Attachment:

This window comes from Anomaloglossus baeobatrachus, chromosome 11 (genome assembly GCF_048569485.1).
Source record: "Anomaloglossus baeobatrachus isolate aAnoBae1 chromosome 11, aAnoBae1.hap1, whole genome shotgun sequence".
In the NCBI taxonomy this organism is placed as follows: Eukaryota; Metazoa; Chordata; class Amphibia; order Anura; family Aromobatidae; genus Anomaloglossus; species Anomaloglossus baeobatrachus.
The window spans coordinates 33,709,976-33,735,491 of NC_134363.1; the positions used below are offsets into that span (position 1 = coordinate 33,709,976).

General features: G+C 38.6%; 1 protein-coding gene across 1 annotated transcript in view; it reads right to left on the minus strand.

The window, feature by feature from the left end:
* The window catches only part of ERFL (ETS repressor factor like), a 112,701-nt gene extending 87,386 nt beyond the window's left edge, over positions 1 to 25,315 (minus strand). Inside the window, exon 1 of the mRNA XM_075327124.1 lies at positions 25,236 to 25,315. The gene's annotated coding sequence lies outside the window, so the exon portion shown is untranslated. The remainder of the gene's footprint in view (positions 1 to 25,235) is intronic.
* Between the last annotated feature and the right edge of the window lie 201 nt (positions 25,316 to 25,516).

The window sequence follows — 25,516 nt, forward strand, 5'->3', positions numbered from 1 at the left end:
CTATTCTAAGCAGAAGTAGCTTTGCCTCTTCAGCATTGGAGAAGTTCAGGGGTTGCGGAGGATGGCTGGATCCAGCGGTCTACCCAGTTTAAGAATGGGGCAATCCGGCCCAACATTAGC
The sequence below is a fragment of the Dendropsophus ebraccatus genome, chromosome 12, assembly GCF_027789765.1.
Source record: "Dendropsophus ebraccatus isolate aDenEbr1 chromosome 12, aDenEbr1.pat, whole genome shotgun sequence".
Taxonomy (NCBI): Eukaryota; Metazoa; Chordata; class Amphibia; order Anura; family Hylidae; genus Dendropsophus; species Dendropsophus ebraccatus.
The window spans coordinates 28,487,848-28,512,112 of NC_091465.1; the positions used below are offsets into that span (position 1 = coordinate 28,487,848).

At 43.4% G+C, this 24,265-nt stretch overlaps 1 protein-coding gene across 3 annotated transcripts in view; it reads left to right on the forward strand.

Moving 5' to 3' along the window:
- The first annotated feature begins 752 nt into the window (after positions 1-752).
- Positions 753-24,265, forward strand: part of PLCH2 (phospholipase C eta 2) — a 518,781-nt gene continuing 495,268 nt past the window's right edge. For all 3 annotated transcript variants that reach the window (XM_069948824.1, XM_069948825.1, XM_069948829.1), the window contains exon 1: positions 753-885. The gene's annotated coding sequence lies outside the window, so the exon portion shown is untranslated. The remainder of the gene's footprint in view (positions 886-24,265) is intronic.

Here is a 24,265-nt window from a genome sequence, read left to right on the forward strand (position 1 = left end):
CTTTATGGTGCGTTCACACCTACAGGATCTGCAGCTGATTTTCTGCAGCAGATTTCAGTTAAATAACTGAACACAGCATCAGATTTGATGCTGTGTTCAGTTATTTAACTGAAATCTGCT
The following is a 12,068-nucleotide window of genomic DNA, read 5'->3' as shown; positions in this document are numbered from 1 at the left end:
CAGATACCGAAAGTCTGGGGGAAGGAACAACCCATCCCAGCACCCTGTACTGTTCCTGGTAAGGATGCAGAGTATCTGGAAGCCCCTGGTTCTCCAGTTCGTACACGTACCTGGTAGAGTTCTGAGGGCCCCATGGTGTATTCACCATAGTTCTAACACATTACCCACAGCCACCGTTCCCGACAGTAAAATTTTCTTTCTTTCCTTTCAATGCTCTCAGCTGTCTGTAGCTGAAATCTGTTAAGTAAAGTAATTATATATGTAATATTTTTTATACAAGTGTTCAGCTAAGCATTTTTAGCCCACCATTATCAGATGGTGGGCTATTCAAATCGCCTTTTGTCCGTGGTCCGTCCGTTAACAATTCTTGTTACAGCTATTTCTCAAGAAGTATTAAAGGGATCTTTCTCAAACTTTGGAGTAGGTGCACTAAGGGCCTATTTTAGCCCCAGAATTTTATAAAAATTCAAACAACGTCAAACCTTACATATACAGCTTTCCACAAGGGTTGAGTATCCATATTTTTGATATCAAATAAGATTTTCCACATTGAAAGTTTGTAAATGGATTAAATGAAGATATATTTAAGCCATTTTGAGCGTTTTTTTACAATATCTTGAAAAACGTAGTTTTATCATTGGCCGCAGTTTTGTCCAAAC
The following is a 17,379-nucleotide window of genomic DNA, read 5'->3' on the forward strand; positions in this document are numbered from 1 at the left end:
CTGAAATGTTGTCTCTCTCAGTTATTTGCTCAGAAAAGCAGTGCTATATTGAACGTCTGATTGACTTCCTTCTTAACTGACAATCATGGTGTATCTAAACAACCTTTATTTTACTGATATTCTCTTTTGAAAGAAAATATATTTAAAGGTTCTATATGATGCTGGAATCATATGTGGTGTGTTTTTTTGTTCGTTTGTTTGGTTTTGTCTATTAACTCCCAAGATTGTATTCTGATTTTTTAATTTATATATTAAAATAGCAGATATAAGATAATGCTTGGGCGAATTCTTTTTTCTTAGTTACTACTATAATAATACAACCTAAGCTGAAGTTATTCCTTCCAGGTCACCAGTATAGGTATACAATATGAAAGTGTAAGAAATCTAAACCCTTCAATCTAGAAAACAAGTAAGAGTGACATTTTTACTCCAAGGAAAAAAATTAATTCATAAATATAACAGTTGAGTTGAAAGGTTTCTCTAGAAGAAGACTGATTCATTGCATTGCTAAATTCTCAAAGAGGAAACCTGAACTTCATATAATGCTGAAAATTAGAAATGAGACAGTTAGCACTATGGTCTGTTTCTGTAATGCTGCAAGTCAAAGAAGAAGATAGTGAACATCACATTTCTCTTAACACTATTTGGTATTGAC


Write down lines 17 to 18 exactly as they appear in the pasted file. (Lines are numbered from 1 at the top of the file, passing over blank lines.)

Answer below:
- The first annotated feature begins 752 nt into the window (after positions 1-752).
- Positions 753-24,265, forward strand: part of PLCH2 (phospholipase C eta 2) — a 518,781-nt gene continuing 495,268 nt past the window's right edge. For all 3 annotated transcript variants that reach the window (XM_069948824.1, XM_069948825.1, XM_069948829.1), the window contains exon 1: positions 753-885. The gene's annotated coding sequence lies outside the window, so the exon portion shown is untranslated. The remainder of the gene's footprint in view (positions 886-24,265) is intronic.